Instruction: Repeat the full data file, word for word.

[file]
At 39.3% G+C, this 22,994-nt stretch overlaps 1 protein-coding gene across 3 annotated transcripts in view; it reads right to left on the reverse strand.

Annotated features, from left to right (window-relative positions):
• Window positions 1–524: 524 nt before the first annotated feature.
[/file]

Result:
At 39.3% G+C, this 22,994-nt stretch overlaps 1 protein-coding gene across 3 annotated transcripts in view; it reads right to left on the reverse strand.

Annotated features, from left to right (window-relative positions):
• Window positions 1–524: 524 nt before the first annotated feature.